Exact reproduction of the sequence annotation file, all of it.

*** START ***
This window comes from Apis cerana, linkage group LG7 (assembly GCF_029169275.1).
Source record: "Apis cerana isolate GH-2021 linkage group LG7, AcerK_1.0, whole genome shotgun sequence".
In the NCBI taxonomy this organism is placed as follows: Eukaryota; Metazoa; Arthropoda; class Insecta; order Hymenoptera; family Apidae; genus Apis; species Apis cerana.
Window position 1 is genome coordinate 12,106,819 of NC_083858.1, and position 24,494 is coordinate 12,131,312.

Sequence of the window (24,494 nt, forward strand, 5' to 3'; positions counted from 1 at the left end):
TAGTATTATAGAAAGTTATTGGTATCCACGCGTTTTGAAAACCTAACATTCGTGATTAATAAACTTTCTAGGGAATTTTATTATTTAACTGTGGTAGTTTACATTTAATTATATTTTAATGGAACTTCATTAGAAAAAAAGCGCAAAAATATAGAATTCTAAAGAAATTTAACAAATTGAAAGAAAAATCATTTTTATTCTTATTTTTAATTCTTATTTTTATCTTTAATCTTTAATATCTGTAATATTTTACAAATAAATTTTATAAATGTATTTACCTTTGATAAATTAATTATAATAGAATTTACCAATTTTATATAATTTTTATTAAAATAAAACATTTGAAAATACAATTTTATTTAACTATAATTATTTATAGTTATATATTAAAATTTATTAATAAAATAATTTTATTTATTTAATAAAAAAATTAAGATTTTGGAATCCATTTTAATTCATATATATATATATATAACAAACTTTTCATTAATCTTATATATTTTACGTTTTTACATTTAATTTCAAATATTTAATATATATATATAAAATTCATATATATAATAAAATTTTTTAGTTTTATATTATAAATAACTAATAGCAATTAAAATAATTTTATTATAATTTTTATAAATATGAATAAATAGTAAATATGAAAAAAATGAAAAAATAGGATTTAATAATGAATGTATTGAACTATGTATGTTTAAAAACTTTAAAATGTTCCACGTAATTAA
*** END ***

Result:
This window comes from Apis cerana, linkage group LG7 (assembly GCF_029169275.1).
Source record: "Apis cerana isolate GH-2021 linkage group LG7, AcerK_1.0, whole genome shotgun sequence".
In the NCBI taxonomy this organism is placed as follows: Eukaryota; Metazoa; Arthropoda; class Insecta; order Hymenoptera; family Apidae; genus Apis; species Apis cerana.
Window position 1 is genome coordinate 12,106,819 of NC_083858.1, and position 24,494 is coordinate 12,131,312.

Sequence of the window (24,494 nt, forward strand, 5' to 3'; positions counted from 1 at the left end):
TAGTATTATAGAAAGTTATTGGTATCCACGCGTTTTGAAAACCTAACATTCGTGATTAATAAACTTTCTAGGGAATTTTATTATTTAACTGTGGTAGTTTACATTTAATTATATTTTAATGGAACTTCATTAGAAAAAAAGCGCAAAAATATAGAATTCTAAAGAAATTTAACAAATTGAAAGAAAAATCATTTTTATTCTTATTTTTAATTCTTATTTTTATCTTTAATCTTTAATATCTGTAATATTTTACAAATAAATTTTATAAATGTATTTACCTTTGATAAATTAATTATAATAGAATTTACCAATTTTATATAATTTTTATTAAAATAAAACATTTGAAAATACAATTTTATTTAACTATAATTATTTATAGTTATATATTAAAATTTATTAATAAAATAATTTTATTTATTTAATAAAAAAATTAAGATTTTGGAATCCATTTTAATTCATATATATATATATATAACAAACTTTTCATTAATCTTATATATTTTACGTTTTTACATTTAATTTCAAATATTTAATATATATATATAAAATTCATATATATAATAAAATTTTTTAGTTTTATATTATAAATAACTAATAGCAATTAAAATAATTTTATTATAATTTTTATAAATATGAATAAATAGTAAATATGAAAAAAATGAAAAAATAGGATTTAATAATGAATGTATTGAACTATGTATGTTTAAAAACTTTAAAATGTTCCACGTAATTAA